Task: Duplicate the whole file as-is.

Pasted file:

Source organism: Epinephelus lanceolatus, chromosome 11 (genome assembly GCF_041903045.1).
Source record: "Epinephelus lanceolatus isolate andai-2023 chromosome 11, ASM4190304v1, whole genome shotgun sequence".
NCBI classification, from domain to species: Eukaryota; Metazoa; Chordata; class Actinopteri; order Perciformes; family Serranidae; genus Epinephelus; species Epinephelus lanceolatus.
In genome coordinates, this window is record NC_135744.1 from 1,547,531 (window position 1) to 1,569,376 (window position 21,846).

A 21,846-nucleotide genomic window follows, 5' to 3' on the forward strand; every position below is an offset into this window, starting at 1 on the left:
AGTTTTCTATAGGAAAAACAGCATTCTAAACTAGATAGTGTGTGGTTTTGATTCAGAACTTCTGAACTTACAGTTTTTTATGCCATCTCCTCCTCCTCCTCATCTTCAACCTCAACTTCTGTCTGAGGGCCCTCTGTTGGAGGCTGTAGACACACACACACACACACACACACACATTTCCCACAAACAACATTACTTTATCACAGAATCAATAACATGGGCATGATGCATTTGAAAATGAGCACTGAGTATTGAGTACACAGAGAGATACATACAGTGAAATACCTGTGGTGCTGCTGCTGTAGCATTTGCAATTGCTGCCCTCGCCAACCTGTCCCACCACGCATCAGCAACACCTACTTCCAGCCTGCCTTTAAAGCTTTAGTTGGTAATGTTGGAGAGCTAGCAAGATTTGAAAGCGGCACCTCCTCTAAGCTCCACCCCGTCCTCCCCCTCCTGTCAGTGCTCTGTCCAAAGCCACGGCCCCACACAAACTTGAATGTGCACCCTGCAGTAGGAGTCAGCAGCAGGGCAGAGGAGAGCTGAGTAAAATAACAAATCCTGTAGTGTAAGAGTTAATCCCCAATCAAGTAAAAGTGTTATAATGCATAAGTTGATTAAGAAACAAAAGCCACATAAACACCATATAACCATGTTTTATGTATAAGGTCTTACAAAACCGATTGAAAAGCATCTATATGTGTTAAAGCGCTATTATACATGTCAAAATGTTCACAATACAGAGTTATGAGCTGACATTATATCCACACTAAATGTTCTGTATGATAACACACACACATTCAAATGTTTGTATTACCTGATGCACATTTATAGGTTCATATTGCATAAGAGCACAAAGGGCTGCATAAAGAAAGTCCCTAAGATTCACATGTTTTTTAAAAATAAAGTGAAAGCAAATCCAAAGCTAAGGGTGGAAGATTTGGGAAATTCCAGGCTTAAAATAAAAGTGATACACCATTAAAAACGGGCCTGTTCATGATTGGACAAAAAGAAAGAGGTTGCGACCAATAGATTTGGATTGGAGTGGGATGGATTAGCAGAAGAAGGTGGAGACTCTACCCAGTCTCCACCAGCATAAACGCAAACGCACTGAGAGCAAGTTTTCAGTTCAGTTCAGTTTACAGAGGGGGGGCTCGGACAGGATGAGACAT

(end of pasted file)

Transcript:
Source organism: Epinephelus lanceolatus, chromosome 11 (genome assembly GCF_041903045.1).
Source record: "Epinephelus lanceolatus isolate andai-2023 chromosome 11, ASM4190304v1, whole genome shotgun sequence".
NCBI classification, from domain to species: Eukaryota; Metazoa; Chordata; class Actinopteri; order Perciformes; family Serranidae; genus Epinephelus; species Epinephelus lanceolatus.
In genome coordinates, this window is record NC_135744.1 from 1,547,531 (window position 1) to 1,569,376 (window position 21,846).

A 21,846-nucleotide genomic window follows, 5' to 3' on the forward strand; every position below is an offset into this window, starting at 1 on the left:
AGTTTTCTATAGGAAAAACAGCATTCTAAACTAGATAGTGTGTGGTTTTGATTCAGAACTTCTGAACTTACAGTTTTTTATGCCATCTCCTCCTCCTCCTCATCTTCAACCTCAACTTCTGTCTGAGGGCCCTCTGTTGGAGGCTGTAGACACACACACACACACACACACACACATTTCCCACAAACAACATTACTTTATCACAGAATCAATAACATGGGCATGATGCATTTGAAAATGAGCACTGAGTATTGAGTACACAGAGAGATACATACAGTGAAATACCTGTGGTGCTGCTGCTGTAGCATTTGCAATTGCTGCCCTCGCCAACCTGTCCCACCACGCATCAGCAACACCTACTTCCAGCCTGCCTTTAAAGCTTTAGTTGGTAATGTTGGAGAGCTAGCAAGATTTGAAAGCGGCACCTCCTCTAAGCTCCACCCCGTCCTCCCCCTCCTGTCAGTGCTCTGTCCAAAGCCACGGCCCCACACAAACTTGAATGTGCACCCTGCAGTAGGAGTCAGCAGCAGGGCAGAGGAGAGCTGAGTAAAATAACAAATCCTGTAGTGTAAGAGTTAATCCCCAATCAAGTAAAAGTGTTATAATGCATAAGTTGATTAAGAAACAAAAGCCACATAAACACCATATAACCATGTTTTATGTATAAGGTCTTACAAAACCGATTGAAAAGCATCTATATGTGTTAAAGCGCTATTATACATGTCAAAATGTTCACAATACAGAGTTATGAGCTGACATTATATCCACACTAAATGTTCTGTATGATAACACACACACATTCAAATGTTTGTATTACCTGATGCACATTTATAGGTTCATATTGCATAAGAGCACAAAGGGCTGCATAAAGAAAGTCCCTAAGATTCACATGTTTTTTAAAAATAAAGTGAAAGCAAATCCAAAGCTAAGGGTGGAAGATTTGGGAAATTCCAGGCTTAAAATAAAAGTGATACACCATTAAAAACGGGCCTGTTCATGATTGGACAAAAAGAAAGAGGTTGCGACCAATAGATTTGGATTGGAGTGGGATGGATTAGCAGAAGAAGGTGGAGACTCTACCCAGTCTCCACCAGCATAAACGCAAACGCACTGAGAGCAAGTTTTCAGTTCAGTTCAGTTTACAGAGGGGGGGCTCGGACAGGATGAGACAT